**Editor’s Note: This is a piece written my former TGS member, Brett Stiles, who has now moved on to greener pastures.**
Unless you have lived in a cave for the past 20 years and are just resurfacing to the 21st century (let me be the first to welcome you back), social media is everywhere and for the most part, unavoidable. Especially if you want to be able to keep current on news, friends, sports teams, etc. You’re probably reading this article right now thanks to either Twitter or Facebook. The point is, social media has brought us closer together. The information the world provides to us has been condensed to 140 characters or less.
What I want to dive into is cyber bullying.
Social media makes the world smaller, because of this it also gives us the protection of animosity and responsibility from our actions online. This allows people to bully someone from across the country with no fear of repercussions. People take advantage of this, and use the medium of social media to spit venom and malicious attacks at one another. Some people justify it as trash talking; but trash talking is one thing. Most people can tell when they’re being trash talked vs. being bullied. Maliciously attacking someone’s character, such as degrading someone’s appearance, religion, personality are examples of such bullying. This needs to stop. This doesn’t mean that everything we say on social media nowadays needs to include a hashtag for #triggerwarnings (that’s a different beast altogether and something we can talk about in another article).
Someone once set a goal to “Make Twitter fun again”. To be honest I don’t recall who it was, probably some twitter account destined to be lost in the pages of social media history forever. Whoever that unsung hero is, this cold Miller Lite is for you. Cheers.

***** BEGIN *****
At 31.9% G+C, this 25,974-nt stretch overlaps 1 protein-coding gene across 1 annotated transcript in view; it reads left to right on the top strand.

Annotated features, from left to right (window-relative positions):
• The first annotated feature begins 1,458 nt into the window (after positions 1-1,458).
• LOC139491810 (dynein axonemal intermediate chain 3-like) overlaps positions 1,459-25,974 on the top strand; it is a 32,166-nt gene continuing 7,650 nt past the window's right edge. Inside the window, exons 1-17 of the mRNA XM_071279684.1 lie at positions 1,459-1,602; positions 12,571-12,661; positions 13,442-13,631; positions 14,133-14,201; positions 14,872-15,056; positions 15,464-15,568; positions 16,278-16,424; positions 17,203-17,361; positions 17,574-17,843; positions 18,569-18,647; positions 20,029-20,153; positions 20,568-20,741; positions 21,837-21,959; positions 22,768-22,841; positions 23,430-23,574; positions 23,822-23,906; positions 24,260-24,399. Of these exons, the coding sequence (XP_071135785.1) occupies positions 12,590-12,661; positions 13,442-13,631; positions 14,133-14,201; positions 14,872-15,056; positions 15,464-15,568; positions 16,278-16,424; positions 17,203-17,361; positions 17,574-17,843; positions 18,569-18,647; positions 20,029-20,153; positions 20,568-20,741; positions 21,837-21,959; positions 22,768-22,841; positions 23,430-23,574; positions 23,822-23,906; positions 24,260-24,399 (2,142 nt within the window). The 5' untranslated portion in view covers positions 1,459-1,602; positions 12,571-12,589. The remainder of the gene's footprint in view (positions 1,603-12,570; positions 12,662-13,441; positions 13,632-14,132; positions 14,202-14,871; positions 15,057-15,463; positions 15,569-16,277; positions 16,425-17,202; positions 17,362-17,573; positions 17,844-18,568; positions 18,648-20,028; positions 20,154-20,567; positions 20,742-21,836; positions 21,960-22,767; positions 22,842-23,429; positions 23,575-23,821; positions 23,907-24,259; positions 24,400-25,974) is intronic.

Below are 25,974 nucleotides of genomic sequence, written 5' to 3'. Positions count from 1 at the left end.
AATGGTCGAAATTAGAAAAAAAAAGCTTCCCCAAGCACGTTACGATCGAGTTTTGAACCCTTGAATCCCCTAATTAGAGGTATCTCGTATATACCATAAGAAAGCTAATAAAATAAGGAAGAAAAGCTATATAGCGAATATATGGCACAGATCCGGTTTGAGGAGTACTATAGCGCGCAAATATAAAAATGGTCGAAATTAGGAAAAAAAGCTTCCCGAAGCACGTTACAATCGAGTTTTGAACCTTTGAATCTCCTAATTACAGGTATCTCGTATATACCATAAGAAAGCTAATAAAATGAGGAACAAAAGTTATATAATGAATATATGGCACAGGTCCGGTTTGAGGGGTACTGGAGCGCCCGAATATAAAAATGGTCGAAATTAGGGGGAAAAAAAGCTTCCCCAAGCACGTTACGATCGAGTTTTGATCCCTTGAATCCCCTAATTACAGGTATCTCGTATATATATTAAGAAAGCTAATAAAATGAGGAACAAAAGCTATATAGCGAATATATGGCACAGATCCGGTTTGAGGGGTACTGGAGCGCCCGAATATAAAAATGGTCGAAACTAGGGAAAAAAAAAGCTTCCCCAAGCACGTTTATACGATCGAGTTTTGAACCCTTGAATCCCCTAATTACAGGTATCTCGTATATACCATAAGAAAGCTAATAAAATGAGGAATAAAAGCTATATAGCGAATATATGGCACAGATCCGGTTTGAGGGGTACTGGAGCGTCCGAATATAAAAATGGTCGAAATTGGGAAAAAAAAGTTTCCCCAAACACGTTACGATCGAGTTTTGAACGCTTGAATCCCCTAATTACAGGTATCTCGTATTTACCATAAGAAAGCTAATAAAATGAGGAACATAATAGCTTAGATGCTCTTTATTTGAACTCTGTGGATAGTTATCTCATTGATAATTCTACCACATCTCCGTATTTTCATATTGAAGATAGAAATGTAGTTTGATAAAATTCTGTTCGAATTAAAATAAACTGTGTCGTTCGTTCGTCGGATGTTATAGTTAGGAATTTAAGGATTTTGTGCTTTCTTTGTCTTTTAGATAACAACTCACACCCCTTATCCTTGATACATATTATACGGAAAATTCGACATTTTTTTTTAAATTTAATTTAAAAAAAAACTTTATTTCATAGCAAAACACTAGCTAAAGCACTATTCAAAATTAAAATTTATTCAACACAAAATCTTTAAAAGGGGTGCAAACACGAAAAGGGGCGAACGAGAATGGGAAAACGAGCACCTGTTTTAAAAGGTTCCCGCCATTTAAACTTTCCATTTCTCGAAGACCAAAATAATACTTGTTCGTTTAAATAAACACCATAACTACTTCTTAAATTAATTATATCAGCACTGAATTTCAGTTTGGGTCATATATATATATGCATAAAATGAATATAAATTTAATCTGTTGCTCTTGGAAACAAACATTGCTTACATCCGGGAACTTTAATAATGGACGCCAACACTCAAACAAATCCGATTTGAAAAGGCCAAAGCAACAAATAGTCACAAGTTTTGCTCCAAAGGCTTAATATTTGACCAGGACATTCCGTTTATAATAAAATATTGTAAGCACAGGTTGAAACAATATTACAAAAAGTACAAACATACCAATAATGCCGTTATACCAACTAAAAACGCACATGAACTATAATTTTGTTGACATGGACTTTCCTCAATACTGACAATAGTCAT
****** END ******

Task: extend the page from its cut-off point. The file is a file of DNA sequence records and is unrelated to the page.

The good news is there is something we can do to stop cyber bullying. It’s called bystander intervention. It means if you witness cyber bullying, say something. As an online community if we bring attention to unwanted behavior we can help deter that behavior. How you bring attention to the behavior is important though, you don’t want to attack a bully online. This only adds to the problem and will escalate the situation. A simple comment of “Please stop bullying”, or any variant, will be efficient. People don’t like when their negative behavior is put in the spotlight for the world to see. If enough people draw attention to the bad behavior then it will help de-escalate the situation. We are human. We make mistakes. Sometimes we are not the victim. We are the person bullying. If emotions and passion gets the better of you, I encourage you to reach out and apologize. As an online community if we join together along with bystander intervention, then we can deter cyber bullying. This small act can go a long way in helping make twitter fun again.